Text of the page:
When I was living in Toronto, Internet was ubiquitous. I was one of the first people in the city (probably the country) to have DSL (1 mb/s). That was around 1998/1999. I was also one of the first people to sign up for HSDPA, paying an exorbitant amount to have fast internet available on my phone (I think I was getting between 1-2 mb/s consistently). That was around 2007. These experiences led me to believe that the Internet was ubiquitous, and that in 2010 we don’t need to worry about not having an Internet connection.
Well, travel 180° around the globe (or to any developing nation really) and things change.
I’m paying for 3 mb/s DSL. Sometimes it hits that. Most of the time it hovers around 1 mb/s. Sometimes it stops completely for some services but not for others (NNTP seems to be one of the sometimes-it-works-sometimes-it-doesn’t services). Sometimes it goes down for extended periods (19.5 hrs is my latest downtime) with no explanation other than “there’s a problem in your area”. Sometimes web sites/services just don’t work (lately Google Bookmarks has been a major offender – it just times out, even though all the other Google services are working fine). And then there’s the “national filter” in place in a lot of these countries. Some sites redirect you to a government page indicating that that site is disallowed in the country (and probably that my IP has been flagged and I’m now on the most-wanted list). And to be honest, everything I described here is “pretty good”. Crossing the border into Laos the speed drops to around 160 kb/s. Upstream is much slower, and any app that has high upstream requirements (voice, video) generally just crashes as the applications just aren’t built to deal with not only the slow speeds, but also the high latencies and extreme amount of line/packet errors.
What does this mean as an application user? It means that I am highly dependent on offline applications. For a long time I was using an excellent time tracking tool called Time Tiger, but it’s online-only. 90% of the time that was fine, but the times that I was working away with the timer running only to have my ‘net go down for an extended period caused no end of pain. Or the aforementioned Google Bookmarks issue. If I had a local bookmark store that sync’ed with Google, it’d be no problem. But I don’t. All I have is an online bookmarking service that is sometimes inaccessible even when my connection is up. And really, if you’re developing an online bookmarking service, do you even consider the fact that it might need offline capability (I mean, if your users are surfing the web and bookmarking things, they’re obviously online, right?). This is at a time when the offline world is quickly being engulfed by the online one. Games are online-only. Instant communication (IM, VoIP) is highly dependent on a solid Internet connection – and living outside of my home country these are the primary methods I use to communicate with my friends/family. Hell, my job is online. Without a ‘net connection I’m pretty useless. Even doing local development I probably need to look something up / reference something on the ‘net about once every 5 mins. I’ve actually started collecting local PDF/CHM reference books for those times that php.net or developer.mozilla.org are inaccessible… but there’s no offline substitution for the likes of stackoverflow.com.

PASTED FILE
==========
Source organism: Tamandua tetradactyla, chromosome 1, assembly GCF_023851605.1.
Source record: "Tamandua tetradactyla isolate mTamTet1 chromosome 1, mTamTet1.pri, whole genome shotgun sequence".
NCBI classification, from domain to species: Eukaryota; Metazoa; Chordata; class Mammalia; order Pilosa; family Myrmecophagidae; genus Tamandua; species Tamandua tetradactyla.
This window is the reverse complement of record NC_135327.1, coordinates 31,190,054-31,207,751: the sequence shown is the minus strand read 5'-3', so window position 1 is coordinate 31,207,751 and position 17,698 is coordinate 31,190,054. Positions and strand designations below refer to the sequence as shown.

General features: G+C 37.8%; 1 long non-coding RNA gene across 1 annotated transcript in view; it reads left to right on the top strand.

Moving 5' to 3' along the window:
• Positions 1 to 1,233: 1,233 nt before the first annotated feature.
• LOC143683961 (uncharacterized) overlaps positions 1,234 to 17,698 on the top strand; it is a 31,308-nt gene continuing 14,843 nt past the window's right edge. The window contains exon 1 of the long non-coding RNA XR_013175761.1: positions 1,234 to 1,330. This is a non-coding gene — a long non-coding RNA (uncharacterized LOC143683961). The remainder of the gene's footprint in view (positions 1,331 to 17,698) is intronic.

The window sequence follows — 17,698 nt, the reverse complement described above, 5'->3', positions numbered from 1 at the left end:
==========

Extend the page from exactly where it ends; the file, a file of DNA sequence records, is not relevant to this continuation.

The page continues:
What does this mean as an application developer? Well, this is tricker. It’s a case of “you can’t please all the people all of the time”. Do you target the rich nations with their reliable Internet (if you want to make money, the answer is probably yes), or do you target the developing nations and try to make your app (or site or whatever) work on the slowest, crappiest, most error-prone connection imaginable? I think that ideally it’s a combination of the two, but as a developer I don’t want to test my app on a bad connection. Slow, high latency, error-prone networks just aren’t fun, and being a developer is supposed to be fun, isn’t it? But living here (and sometimes having customers here) I need to cater to the environment. And the environment sucks.
The other issue I see is a sociological/anthropological (not sure which one really fits, but I’m neither a sociologist nor an anthropologist, so I’m including both). Applications that are being developed are being developed for the high-end. They’re being developed for the future, when the Internet will be ubiquitous. This shuts the door on a lot of these countries who are just now getting their infrastructures together. When I started using my 1 mb/s DSL connection there was hardly an application in the world that took advantage of it. Now that falls far below the minimum requirement in a lot of cases. But for these emerging countries, 1 mb/s is all that’s available (and in a lot of cases far, far less). Basically, us First World countries grew the Internet up around us. As it evolved, so did our use cases. But these Second and Third world countries aren’t afforded the same luxury. The Internet has grown up. The applications have matched its growth. But these countries are stuck where I was 10+ years ago. The applications available then have evolved or been killed off. So the experience for the people in these countries – the countries that a solid Internet could help the most as it opens the doors to FREE (as in beer) education and allow them to enter the global community as a viable player – is severely lacking. And since the costs are exorbitant – even for these horrendous connections – it’s unlikely that we’re going to see many Lao information architects anytime soon.